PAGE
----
Remember that weekend trip you took to Palm Springs five years ago with your friends? No? Well, the U.S. government probably does.
Most airlines outsource their domestic reservation databases, known as Passenger Name Records (PNRs), to organizations with clever names like Sabre, Amadeus and Worldspan.
“With the cost of storage dropping, retention times have been increasing, but they’ve always been at least three to five years,” said Edward Hasbrouck, the travel guru at Airtreks.com, an Internet travel agency. “PNRs are kept in live storage until the completion of travel, after which they are moved to permanent archival storage.”
Since 9-11, the government has been closely eying that domestic travel data through the jurisdiction of the U.S. Patriot Act and other measures. As a result, travelers in the United States “shouldn’t have confidence in the privacy of their reservations,” said Hasbrouck.
Experts believe that, unless the U.S. Congress passes an act to ensure privacy of travelers — unlikely, due to national security concerns — collection of data about travelers will intensify, giving government users and some commercial entities the ability to track your travels and expected comings and goings.
According to market analysis from IT research consultancy Frost & Sullivan, U.S. government travel security spending was US$7.49 billion in 2002.
But that figure is expected to grow to $16 billion by 2009, as the Transportation Security Administration (TSA) of the Department of Homeland Security (DHS) implements the proposed Computer Assisted Passenger Pre-Screening System (CAPPS II).
This system will be used by ticketing agents at airports to scan your travel history as you prepare to board a plane, determining whether you are a security risk or a benign passenger — that is, whether you should be green-lighted or red-carded.
Although terrorism is a global threat, this kind of record-keeping is only emerging in the United States.
“In October, the European Parliament formally laid out its objections to the U.S. requirement to submit airline passenger data for all transatlantic flights,” said Jack Hermansen, CEO of Language Analysis Systems, a software developer located in suburban Washington, D.C. “This resolution had some rather harsh criticism of our ability to guarantee the same level of data protection that the European Union feels it is bound to provide its citizens.”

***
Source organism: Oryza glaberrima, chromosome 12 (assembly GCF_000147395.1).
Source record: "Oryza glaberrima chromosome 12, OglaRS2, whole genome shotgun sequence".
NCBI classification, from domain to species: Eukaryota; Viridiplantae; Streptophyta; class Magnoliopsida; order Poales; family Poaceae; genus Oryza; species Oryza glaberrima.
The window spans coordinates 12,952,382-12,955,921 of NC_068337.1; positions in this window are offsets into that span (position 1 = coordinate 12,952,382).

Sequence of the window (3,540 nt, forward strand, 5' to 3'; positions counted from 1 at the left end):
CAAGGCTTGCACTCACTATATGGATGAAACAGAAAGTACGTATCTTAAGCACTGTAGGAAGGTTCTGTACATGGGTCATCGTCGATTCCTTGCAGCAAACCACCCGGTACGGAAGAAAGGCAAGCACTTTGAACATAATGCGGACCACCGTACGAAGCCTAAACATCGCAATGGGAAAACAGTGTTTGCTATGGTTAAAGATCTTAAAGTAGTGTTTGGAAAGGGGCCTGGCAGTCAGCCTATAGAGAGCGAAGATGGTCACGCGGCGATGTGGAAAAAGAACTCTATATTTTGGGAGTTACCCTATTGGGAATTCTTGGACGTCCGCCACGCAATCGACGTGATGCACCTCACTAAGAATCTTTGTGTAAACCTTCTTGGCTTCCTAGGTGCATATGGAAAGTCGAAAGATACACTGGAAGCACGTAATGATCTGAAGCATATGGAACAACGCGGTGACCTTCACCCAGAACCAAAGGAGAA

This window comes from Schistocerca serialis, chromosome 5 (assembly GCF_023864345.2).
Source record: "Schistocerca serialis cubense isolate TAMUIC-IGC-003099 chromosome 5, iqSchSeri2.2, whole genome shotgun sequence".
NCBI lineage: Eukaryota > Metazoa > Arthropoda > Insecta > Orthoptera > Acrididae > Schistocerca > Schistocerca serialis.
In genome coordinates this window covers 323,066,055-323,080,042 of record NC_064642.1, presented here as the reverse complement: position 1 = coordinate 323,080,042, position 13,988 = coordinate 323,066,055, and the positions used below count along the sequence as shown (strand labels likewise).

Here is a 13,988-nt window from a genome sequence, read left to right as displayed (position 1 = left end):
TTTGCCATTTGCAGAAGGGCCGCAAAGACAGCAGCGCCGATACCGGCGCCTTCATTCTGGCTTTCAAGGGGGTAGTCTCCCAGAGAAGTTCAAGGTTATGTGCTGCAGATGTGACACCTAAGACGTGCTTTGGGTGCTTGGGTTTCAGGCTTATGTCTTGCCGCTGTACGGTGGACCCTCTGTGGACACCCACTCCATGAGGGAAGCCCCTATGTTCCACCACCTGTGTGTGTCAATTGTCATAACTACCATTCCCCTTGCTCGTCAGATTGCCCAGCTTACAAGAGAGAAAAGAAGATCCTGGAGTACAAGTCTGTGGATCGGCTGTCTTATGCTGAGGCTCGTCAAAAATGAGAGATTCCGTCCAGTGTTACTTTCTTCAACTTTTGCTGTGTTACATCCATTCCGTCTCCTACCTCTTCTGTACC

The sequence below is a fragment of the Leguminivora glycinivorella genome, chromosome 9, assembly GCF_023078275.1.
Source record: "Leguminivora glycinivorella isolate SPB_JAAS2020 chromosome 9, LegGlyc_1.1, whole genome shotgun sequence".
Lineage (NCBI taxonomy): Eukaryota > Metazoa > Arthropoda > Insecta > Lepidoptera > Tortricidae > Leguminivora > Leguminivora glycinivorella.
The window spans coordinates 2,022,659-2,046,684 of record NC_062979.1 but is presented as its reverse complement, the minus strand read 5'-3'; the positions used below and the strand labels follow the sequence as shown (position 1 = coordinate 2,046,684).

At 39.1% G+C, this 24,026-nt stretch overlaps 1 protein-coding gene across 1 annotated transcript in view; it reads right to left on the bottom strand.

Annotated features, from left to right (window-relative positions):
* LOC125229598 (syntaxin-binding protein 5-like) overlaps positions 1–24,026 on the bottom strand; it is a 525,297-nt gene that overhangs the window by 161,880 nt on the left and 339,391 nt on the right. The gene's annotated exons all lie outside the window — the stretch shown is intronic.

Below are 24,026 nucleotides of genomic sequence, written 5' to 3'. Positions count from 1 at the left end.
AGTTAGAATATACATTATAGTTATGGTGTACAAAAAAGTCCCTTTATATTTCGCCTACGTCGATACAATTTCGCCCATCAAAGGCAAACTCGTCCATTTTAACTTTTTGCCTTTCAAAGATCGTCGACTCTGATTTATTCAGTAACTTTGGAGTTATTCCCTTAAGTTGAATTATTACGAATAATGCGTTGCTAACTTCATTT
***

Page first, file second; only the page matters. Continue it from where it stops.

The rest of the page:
There is some concern that the invasions of privacy may go even further. A pilot program, U.S. Visitor Immigrant Status Indication Technology System (US VISIT), is tracking the biometric data, fingerprints and facial images of certain foreigners who come into the United States.
But technology experts expect that in coming years, the software and hardware developed for this program likely will become standard for domestic travel as well. Customers will have 3D images made of their heads before they travel, with technology that has already been developed.
“You can actually see around the sides of a subject’s head, on top, under the chin,” said Grant Evans, CEO of A4Vision, a biometric technology developer. “The facial characteristics — hard tissue — are measured submicron. Accuracy is consistent.”
Evans reckons that proliferation of this kind of technology eventually will lead to increased privacy for passengers.
“Database privacy becomes a nonissue when the identification data is stored locally on a card or document carried by its owner, while databases store only information that can complete a check to corroborate that the holder and the identity on the card or document match,” said Evans.
Marketers Tout Benefits
Marketers of travel-related benefits programs — such as frequent flier miles — also tout technology as protecting the privacy of customers.
“Points.com members treat frequent flier miles and loyalty points just like currency,” said Darlene Higbee Clarkin, CTO of Points International, a service that lets users exchange miles for other goods and services.
“They’re exchanging thousands of miles and points at any given time between loyalty programs,” Clarkin said. “We’ve implemented the same security measures you would expect from a bank account. Our customers can be confident that sensitive data is being protected by encryption technologies.”
She noted that her site, for example, was built by IBM using technology from BEA, Weblogic and Oracle, and is hosted by Digex.
But skeptics are doubtful.
Skeptics Speak Out
“There’s an ‘if you build it they will come’ aspect to data collection and maintenance in such systems,” said Hasbrouck.
“Once the data exists, even if technology restricts access to authorized users, technology can’t determine who should be authorized,” he said. “Decisions about authorization for access are policy choices and can change long after the data is collected. Unless the records are destroyed, data can be used for purposes that weren’t anticipated or authorized when it was collected.”
Hasbrouck observes that as long as the data is kept, it can be requested by the DHS or TSA, regardless of whether the government maintains its own “mirror” of these data archives.
“The distinction between data retained by the government and by the private sector is largely meaningless in light of the Patriot Act provisions for the government to demand privately held data, in secrecy, without the need of a court order,” said Hasbrouck.